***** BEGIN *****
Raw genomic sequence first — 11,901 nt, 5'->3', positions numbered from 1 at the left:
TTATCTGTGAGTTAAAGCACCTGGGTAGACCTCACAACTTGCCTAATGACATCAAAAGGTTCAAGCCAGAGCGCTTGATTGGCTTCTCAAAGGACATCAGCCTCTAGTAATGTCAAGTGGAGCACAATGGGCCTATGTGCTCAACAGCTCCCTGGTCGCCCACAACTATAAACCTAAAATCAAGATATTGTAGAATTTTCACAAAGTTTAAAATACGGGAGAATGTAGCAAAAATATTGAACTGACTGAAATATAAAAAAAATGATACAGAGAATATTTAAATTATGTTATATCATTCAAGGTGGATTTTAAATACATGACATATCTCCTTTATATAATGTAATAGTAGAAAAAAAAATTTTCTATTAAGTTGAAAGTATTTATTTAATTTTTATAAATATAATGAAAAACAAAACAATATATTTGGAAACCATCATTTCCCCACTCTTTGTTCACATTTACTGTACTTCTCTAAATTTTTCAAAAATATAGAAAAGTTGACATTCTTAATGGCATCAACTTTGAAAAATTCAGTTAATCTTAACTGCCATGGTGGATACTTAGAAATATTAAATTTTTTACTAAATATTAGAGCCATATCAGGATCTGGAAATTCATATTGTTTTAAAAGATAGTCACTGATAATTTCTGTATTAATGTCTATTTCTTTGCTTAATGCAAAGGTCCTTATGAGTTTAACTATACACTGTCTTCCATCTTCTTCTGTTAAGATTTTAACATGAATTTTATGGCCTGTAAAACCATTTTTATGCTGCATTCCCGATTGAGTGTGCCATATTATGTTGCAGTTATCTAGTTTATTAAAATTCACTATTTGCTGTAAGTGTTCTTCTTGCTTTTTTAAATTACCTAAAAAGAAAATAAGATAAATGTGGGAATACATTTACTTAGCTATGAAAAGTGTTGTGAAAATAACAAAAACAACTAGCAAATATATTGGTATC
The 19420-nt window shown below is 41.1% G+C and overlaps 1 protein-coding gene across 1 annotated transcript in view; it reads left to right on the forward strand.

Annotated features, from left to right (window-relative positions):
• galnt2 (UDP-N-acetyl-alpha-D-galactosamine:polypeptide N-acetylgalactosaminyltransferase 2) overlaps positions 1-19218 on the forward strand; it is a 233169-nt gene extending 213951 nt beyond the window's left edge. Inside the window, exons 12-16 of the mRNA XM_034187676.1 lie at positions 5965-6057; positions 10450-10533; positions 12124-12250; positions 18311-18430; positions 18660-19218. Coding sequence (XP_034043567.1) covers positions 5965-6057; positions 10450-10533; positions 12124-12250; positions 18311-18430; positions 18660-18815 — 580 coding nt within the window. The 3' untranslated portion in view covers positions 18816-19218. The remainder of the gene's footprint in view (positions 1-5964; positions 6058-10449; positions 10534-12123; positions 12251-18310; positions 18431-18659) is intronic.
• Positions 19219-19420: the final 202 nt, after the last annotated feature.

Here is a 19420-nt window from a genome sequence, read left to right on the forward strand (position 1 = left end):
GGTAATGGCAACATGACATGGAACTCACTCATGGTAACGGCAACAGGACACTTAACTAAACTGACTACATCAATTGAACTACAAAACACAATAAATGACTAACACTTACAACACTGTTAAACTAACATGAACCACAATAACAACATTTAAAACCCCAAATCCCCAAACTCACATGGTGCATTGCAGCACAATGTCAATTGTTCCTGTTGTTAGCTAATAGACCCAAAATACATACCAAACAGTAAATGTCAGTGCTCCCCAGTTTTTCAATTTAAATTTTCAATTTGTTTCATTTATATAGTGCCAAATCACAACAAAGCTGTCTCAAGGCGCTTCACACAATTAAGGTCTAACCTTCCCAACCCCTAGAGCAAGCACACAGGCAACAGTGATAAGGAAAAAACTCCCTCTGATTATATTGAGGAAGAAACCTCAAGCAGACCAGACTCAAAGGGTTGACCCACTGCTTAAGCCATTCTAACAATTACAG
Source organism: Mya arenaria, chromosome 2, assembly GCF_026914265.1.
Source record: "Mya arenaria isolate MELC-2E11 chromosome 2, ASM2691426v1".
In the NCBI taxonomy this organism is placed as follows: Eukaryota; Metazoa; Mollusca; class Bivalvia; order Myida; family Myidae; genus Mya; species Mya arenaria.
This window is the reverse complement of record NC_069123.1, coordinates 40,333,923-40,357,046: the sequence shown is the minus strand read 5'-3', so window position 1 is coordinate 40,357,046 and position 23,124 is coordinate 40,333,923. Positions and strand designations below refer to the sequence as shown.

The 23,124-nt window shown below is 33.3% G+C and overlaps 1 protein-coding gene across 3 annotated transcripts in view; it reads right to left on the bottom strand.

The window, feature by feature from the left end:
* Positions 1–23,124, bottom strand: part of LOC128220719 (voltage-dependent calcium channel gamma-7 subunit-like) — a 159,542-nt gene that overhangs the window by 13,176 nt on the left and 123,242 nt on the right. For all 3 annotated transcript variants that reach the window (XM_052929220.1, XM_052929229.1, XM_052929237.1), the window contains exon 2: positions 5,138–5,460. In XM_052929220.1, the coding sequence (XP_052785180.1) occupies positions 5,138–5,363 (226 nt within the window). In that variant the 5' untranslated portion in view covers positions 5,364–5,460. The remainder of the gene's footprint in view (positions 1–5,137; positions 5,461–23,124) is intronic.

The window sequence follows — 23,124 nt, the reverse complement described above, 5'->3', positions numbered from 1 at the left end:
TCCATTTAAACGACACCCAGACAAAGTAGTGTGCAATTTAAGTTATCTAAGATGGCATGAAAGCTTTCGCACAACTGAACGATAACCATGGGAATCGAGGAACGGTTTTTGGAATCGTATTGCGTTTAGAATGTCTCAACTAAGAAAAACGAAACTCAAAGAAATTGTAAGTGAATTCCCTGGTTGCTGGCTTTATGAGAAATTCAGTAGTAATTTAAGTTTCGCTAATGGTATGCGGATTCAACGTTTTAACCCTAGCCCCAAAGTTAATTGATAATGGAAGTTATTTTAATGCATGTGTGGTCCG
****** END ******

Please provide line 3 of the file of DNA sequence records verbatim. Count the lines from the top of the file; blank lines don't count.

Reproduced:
The 19420-nt window shown below is 41.1% G+C and overlaps 1 protein-coding gene across 1 annotated transcript in view; it reads left to right on the forward strand.